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Review Date: 5/22/2017
I couldn't put down Bringing Down The House. As the casinos begun to increase their security, I had to find out what happened to the card counters in the end. This book is nonfiction but it has the pace of a thrilling novel. I like how the past and present are separated into different parts. I wanted to find out about the present but only could find out by reading the past sections or reading further into the book.
Review Date: 7/21/2016
This is one of the detailed autobiographies I've ever read. I was amazed about how good of a memory Ted has to write such a big book. The story covers the time period from the 1930s to 2008, which I think any fan of history will appreciate.
As a member of the Y generation, I loved reading about the way he created many of channels I grew up enjoying like Cartoon Network and TNT. He also mentions how some other channels that were created like ESPN and CNBC. It was interesting to read about his near fight with Rupert Murdoch and the creation on Fox News.
My only complaint about the book is I wished he mentioned WCW more. He only mentions professional wrestling once. I'm a wrestling fan and I would've loved reading more about WCW. It was funny the book talks about how the people at his company wanted Ted Turner to wrestle Rupert Murdoch on WCW (World Championship Wrestling). I couldn't help but think Ted should've done that when WCW began losing the Monday Night War to the WWF (World Wrestling Federation).
Review Date: 1/24/2018
We read this book for my 20th century American International relations class. No one in my class seemed to really like and had a tough time understanding it. One of my classmates actually read his Embracing Defeat book and said it was a lot better. We didn't get to talk too much about it since there were three other books we had to read. I found a lecture John Dower gave on Cultures of War in 2004 at UC Santa Barbera on Youtube and I liked the lecture alot. I decided to read Cultures of War again and enjoyed the book a lot more a second time around.
What I liked about the book is it focuses on Japan and U.S. since they both have strong military cultures. I think Dower is trying to understand why Japan and U.S. start wars and continue to fight in them when it appears they can't win. Cultures of War compares and contrasts the attack on Pearl Harbor, the atomic weapons used against Japan, the 9/11/01 terrorists attacks, and Operation Iraqi Freedom. Dower looks at this events and looks at how it leads to war. I like how Dower says these countries governments use propaganda to portray the victims of these attacks as innocent and people tend to forget why they were attacked in the first place. For example, the US began to cut it's oil supply off to Japan during WWII and Japan was forced to invade Pacific islands for more resources.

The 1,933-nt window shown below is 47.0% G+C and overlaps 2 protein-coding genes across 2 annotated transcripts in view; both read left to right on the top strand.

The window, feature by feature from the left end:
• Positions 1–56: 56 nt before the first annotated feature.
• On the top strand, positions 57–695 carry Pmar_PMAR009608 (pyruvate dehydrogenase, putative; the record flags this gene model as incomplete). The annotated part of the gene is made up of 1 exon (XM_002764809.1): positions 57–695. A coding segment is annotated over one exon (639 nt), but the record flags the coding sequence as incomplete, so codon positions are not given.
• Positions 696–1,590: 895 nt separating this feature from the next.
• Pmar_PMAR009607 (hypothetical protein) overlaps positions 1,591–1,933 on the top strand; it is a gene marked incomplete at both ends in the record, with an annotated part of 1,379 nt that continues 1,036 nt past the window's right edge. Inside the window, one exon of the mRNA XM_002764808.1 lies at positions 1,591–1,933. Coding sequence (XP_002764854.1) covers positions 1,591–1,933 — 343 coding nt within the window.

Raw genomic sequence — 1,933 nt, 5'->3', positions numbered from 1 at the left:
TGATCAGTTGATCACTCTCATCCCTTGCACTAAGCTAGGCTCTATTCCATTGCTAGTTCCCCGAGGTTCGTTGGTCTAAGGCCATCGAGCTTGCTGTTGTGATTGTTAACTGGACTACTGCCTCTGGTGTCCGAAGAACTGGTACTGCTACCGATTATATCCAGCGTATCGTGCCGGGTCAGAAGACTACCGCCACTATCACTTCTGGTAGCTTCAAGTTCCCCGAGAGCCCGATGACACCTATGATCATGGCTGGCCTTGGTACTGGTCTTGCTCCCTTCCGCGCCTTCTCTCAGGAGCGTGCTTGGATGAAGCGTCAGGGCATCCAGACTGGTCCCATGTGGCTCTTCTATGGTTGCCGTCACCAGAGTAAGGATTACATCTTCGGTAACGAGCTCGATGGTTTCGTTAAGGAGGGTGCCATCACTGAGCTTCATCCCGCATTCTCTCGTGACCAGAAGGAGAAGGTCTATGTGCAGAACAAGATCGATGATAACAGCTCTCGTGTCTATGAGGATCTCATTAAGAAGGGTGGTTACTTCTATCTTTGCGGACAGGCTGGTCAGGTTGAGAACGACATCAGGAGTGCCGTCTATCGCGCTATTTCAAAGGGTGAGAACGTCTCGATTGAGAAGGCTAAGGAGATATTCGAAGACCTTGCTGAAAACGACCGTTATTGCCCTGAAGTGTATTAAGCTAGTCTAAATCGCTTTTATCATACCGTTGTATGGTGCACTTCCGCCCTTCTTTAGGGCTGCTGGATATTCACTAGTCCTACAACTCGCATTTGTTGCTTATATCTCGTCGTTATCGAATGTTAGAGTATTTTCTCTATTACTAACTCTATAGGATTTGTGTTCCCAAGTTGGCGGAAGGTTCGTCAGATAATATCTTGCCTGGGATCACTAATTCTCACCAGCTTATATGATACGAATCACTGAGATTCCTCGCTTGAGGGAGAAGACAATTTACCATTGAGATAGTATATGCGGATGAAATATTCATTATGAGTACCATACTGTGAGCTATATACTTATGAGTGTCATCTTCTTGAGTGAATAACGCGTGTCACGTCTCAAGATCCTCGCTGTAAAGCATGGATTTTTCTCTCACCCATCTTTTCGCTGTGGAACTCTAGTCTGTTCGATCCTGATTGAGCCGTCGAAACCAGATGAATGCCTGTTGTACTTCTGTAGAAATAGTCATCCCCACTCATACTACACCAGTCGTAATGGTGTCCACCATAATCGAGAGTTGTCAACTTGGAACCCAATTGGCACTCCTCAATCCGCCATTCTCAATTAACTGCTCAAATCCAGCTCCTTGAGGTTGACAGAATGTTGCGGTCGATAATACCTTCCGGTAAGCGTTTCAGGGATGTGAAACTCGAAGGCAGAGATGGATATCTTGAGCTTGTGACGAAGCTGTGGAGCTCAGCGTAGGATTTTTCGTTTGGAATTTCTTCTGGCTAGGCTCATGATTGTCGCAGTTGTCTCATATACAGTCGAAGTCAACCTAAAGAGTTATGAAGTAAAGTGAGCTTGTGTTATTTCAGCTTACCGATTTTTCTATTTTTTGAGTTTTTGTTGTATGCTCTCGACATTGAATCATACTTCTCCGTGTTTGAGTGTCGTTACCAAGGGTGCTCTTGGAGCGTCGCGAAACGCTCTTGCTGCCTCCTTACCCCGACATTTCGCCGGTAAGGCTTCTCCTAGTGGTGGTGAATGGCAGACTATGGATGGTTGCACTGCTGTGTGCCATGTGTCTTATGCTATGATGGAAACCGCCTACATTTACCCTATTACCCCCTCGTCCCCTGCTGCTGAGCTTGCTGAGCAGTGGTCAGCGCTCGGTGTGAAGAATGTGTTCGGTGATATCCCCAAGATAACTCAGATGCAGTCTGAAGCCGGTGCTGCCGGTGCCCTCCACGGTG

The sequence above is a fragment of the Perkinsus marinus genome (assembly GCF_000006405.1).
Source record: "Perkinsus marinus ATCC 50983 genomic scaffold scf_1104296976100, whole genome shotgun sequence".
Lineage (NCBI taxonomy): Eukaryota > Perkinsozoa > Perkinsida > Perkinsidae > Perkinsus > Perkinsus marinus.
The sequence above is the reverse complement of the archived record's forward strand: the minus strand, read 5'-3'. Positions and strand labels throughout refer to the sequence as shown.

I found reading Cultures of War to be similar in some ways to reading Lies My Teacher Told Me in that it sheds some light on events during WWII. I didn't know more Japanese died during the U.S. fire bombing over Japan then the atomic bomb drops over Hiroshima and Nagasaki. Also there was a lot more discussion about using the atomic weapons over Japan and a lot more reasons went behind using them then just saving Allied soldiers.
The only thing I didn't like about this book is Dower talks about how the Allies began bombing civilian targets as the war progressed. The Allies were originally very against bombing civilian targets. He used a quote from Ed McNamara "If we lost the war, we would've been tried as war criminals." I don't if he really means that because I don't think the Axis powers would've had a trial for the Allies since the Axis powers had Fascist governments. If Dower meant the Allies did some things during WWII they would consider themselves to be "war criminal" then I would agree with him after reading his book.
Review Date: 3/11/2016
This manual is by the same author that wrote Elementary Statistics. Elementary Statistics is a textbook that some college students are assigned in statistics classes in college. This manual shows students how to use a graphing calculator.
In statistics class you plot bar graphs to show the patterns your statistics are following. For example, this book shows how to record your x and y points on a calculator. Then from the calculator you apply the points a graph to show a curve in your stats through a graph.
I would recommend this book for anyone wanting to figure out how to use a graphing calculator. Or if your in a college math class you can use this book for it as well.
Review Date: 7/13/2016
This Hope Depot book comes with the College Accounting 8th edition textbook. College Accounting is assigned to students at introductory college accounting classes. One of the first things you learn to do in accounting is to audit a company.
Usually the auditing exercise is separate from the work you do in the text book. But you apply what you learned like making tables for assets, owners equity, and expense accounts.
I think Hope Depot: Building Platforms for Growth is good because it gives you some information about the history of the company. Also it includes some nice photographs of some stores in other countries and philanthropic projects like building playgrounds. It also includes some messages from Hope Depot management.
Overall if you want to work on your accounting, then this book will be helpful guide because it's an annual report of a company. So it will be good practice if you because an accountant. Or maybe it might help you keep track of your spending's records and learning how to manage your own assets.
Review Date: 11/15/2017
A great and simple plot to follow. The book is easy to read since it's a kids book. Cowell's artwork is funny because it's got the juvenile vandalism style kids do to their books. It was nice there were illustrations. There were also statistics on the dragons. That was my favorite part of the book since I play a lot of role playing games and and it seems perfect to have since many children grow up playing games. The Viking content is awesome and would be a great introduction to Viking culture to people without the archaic words that make reading regular Middle Age books difficult.